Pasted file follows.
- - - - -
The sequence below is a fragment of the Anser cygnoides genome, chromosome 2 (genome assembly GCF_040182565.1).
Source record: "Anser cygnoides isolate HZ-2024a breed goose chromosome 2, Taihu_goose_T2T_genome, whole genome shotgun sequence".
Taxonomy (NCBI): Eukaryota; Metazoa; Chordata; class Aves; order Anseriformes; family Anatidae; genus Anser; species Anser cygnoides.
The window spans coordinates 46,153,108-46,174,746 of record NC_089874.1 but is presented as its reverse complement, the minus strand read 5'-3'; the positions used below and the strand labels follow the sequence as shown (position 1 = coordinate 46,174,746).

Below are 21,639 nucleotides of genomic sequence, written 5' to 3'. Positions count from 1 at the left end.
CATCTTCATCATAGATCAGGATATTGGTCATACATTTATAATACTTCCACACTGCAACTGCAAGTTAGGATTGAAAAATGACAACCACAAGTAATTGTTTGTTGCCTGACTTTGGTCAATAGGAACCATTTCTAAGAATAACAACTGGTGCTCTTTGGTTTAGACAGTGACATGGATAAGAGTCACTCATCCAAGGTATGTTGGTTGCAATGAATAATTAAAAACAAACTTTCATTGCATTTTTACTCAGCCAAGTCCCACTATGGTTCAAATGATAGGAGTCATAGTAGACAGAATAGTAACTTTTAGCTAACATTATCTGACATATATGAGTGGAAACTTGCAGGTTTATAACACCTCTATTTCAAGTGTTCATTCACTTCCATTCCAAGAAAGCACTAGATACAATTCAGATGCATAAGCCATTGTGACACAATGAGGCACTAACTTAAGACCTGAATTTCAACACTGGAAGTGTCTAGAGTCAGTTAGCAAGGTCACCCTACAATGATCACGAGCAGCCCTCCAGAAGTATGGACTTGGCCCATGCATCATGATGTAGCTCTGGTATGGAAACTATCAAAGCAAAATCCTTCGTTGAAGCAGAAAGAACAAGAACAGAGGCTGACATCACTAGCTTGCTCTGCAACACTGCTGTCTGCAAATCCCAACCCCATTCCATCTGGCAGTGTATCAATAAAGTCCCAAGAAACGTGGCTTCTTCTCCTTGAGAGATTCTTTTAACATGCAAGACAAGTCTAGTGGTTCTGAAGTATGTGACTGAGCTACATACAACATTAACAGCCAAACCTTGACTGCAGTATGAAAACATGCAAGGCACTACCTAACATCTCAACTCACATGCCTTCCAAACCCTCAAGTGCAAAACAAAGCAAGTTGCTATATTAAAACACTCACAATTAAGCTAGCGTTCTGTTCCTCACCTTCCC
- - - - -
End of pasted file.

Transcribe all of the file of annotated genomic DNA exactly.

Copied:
The sequence below is a fragment of the Anser cygnoides genome, chromosome 2 (genome assembly GCF_040182565.1).
Source record: "Anser cygnoides isolate HZ-2024a breed goose chromosome 2, Taihu_goose_T2T_genome, whole genome shotgun sequence".
Taxonomy (NCBI): Eukaryota; Metazoa; Chordata; class Aves; order Anseriformes; family Anatidae; genus Anser; species Anser cygnoides.
The window spans coordinates 46,153,108-46,174,746 of record NC_089874.1 but is presented as its reverse complement, the minus strand read 5'-3'; the positions used below and the strand labels follow the sequence as shown (position 1 = coordinate 46,174,746).

Below are 21,639 nucleotides of genomic sequence, written 5' to 3'. Positions count from 1 at the left end.
CATCTTCATCATAGATCAGGATATTGGTCATACATTTATAATACTTCCACACTGCAACTGCAAGTTAGGATTGAAAAATGACAACCACAAGTAATTGTTTGTTGCCTGACTTTGGTCAATAGGAACCATTTCTAAGAATAACAACTGGTGCTCTTTGGTTTAGACAGTGACATGGATAAGAGTCACTCATCCAAGGTATGTTGGTTGCAATGAATAATTAAAAACAAACTTTCATTGCATTTTTACTCAGCCAAGTCCCACTATGGTTCAAATGATAGGAGTCATAGTAGACAGAATAGTAACTTTTAGCTAACATTATCTGACATATATGAGTGGAAACTTGCAGGTTTATAACACCTCTATTTCAAGTGTTCATTCACTTCCATTCCAAGAAAGCACTAGATACAATTCAGATGCATAAGCCATTGTGACACAATGAGGCACTAACTTAAGACCTGAATTTCAACACTGGAAGTGTCTAGAGTCAGTTAGCAAGGTCACCCTACAATGATCACGAGCAGCCCTCCAGAAGTATGGACTTGGCCCATGCATCATGATGTAGCTCTGGTATGGAAACTATCAAAGCAAAATCCTTCGTTGAAGCAGAAAGAACAAGAACAGAGGCTGACATCACTAGCTTGCTCTGCAACACTGCTGTCTGCAAATCCCAACCCCATTCCATCTGGCAGTGTATCAATAAAGTCCCAAGAAACGTGGCTTCTTCTCCTTGAGAGATTCTTTTAACATGCAAGACAAGTCTAGTGGTTCTGAAGTATGTGACTGAGCTACATACAACATTAACAGCCAAACCTTGACTGCAGTATGAAAACATGCAAGGCACTACCTAACATCTCAACTCACATGCCTTCCAAACCCTCAAGTGCAAAACAAAGCAAGTTGCTATATTAAAACACTCACAATTAAGCTAGCGTTCTGTTCCTCACCTTCCC